Tim started his environmental career in 1990 as a volunteer collecting signatures for California's Proposition 117 - the Mountain Lion Initiative. He spent the next few years working for numerous environmental political campaigns (Big Green, CALPAW, Forests Forever, etc.) before joining the American Farmland Trust as a Field Assistant in 1994. During his tenure with AFT, Tim wrote or co-authored several publications dealing with development issues in California's Central Valley (The Central Valley New Towns: Destiny or Disaster, Ranchettes: The Subtle Sprawl, and Alternatives for Future Urban growth in California's Central Valley). Tim joined the Mountain Lion Foundation in August 2000 as their Development Director, and has subsequently been instrumental in creating many of MLF's ongoing conservation and educational programs. Tim became MLF's Executive Director in November of 2008, and is currently helping to shape the organization's vision of itself for the 21st Century.
Lynn has been working with the Mountain Lion Foundation since 1989, first as a volunteer field representative for California's Central Valley during the Proposition 117 Campaign. After moving to Sacramento in 1990, Lynn worked on Environmental Campaigns including Big Green, Forests Forever and several Parks and Wildlife Bond Acts. After serving as the Western Regional Director for the Archaeological Conservancy for nearly a decade, Lynn returned to the Mountain Lion Foundation as Director of Conservation Programs in the year 2001. Lynn has received the California Governor's Award for Historic Preservation. She was responsible for MLF's cutting edge livestock protections programs, the community outreach effort called "On the Edge", and the 2012 design and coding of the Mountain Lion Foundation website.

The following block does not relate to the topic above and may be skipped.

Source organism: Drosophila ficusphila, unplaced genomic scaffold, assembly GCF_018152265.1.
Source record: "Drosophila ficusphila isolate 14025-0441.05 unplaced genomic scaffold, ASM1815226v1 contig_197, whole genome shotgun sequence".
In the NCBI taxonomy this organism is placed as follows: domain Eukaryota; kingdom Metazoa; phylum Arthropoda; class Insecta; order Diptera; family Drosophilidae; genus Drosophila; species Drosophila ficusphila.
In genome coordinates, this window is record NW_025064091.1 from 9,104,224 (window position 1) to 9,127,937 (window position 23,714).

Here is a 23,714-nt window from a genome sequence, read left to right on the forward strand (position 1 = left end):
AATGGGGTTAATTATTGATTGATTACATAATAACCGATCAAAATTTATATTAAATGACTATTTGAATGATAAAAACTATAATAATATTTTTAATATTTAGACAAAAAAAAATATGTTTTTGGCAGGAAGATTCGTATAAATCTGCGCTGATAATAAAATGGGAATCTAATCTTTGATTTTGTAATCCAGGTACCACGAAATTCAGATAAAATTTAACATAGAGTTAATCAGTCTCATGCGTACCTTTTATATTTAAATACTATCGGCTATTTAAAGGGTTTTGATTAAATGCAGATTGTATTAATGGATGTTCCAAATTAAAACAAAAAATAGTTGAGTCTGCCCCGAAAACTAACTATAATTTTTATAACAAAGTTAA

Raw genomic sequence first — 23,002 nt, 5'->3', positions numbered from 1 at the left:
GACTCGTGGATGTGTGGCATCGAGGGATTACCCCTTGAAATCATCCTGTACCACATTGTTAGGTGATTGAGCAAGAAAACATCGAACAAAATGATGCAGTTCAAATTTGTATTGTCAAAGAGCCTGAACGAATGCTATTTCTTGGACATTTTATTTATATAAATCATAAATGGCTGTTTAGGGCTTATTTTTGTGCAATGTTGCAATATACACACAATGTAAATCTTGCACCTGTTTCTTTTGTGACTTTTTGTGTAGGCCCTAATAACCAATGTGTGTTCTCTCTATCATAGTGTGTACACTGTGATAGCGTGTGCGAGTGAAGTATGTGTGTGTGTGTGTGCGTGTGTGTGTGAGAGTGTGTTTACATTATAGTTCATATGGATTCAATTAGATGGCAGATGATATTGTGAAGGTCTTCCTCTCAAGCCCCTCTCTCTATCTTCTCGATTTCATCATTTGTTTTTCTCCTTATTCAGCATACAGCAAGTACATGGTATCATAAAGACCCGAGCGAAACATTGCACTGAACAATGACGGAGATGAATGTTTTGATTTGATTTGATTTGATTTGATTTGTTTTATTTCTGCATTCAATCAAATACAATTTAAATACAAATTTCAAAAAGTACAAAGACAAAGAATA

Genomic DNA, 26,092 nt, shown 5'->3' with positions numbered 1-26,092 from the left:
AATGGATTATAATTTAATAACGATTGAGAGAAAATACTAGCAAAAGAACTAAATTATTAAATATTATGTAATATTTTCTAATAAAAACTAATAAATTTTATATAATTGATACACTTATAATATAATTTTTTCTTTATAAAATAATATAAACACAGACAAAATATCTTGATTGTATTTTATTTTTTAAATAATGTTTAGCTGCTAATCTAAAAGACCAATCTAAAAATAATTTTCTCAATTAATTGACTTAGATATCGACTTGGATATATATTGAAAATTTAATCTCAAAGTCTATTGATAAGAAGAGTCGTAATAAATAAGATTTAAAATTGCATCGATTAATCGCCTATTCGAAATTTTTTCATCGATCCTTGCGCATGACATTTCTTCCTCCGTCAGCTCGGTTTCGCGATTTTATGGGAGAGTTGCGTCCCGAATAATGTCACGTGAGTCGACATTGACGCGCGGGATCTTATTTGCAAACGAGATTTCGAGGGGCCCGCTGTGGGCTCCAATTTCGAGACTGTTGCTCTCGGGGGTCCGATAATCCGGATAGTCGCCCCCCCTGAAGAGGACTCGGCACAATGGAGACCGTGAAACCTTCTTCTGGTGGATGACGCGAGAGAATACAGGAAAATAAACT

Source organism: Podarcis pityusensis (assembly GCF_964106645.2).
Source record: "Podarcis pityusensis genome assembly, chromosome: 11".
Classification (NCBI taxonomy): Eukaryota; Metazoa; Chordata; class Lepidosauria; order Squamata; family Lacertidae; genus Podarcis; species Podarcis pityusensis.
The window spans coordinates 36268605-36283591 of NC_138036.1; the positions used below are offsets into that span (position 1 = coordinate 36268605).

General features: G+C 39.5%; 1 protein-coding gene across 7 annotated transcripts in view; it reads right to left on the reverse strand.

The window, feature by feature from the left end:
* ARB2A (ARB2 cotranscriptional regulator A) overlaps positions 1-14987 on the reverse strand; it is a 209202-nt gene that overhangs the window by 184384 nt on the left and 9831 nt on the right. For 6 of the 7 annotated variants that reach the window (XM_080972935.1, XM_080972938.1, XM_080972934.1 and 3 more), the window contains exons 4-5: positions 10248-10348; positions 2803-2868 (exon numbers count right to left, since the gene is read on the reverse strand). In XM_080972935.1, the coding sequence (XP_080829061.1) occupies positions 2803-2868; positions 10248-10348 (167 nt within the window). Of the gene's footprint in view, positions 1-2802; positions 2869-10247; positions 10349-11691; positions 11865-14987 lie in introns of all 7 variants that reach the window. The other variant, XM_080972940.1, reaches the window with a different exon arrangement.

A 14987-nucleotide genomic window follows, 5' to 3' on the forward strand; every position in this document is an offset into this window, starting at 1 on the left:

Fred started his environmental career in the mid 80's with Californians Against Waste working on the Bottle Bill. After a few detours, which included writing software for Viacom/Paramount, a law practice and developing business processes and software for a startup company that was acquired by Lexis, Fred returned to environmental work with the Mountain Lion Foundation in 2004.
Much like evolution, Amy's early research and conservation interests began with marine biology, crawled up to amphibians, branched off to reptiles and birds for a bit, and eventually settled on large land mammals. Amy graduated with honors in Zoology and a minor in Geological Sciences from the University of California, Santa Barbara. She also holds a graduate certificate in Environmental Policy and Law from the University of Massachusetts Dartmouth. Amy joined the MLF team in 2008, first as an AmeriCorps member serving Central Sierra Nevada communities to help them reduce pet and livestock conflicts with mountain lions. Then in 2009 Amy accepted a full time position as MLF's biologist and outreach coordinator. Today she uses her training to help translate lion research into practical solutions for residents and wildlife managers.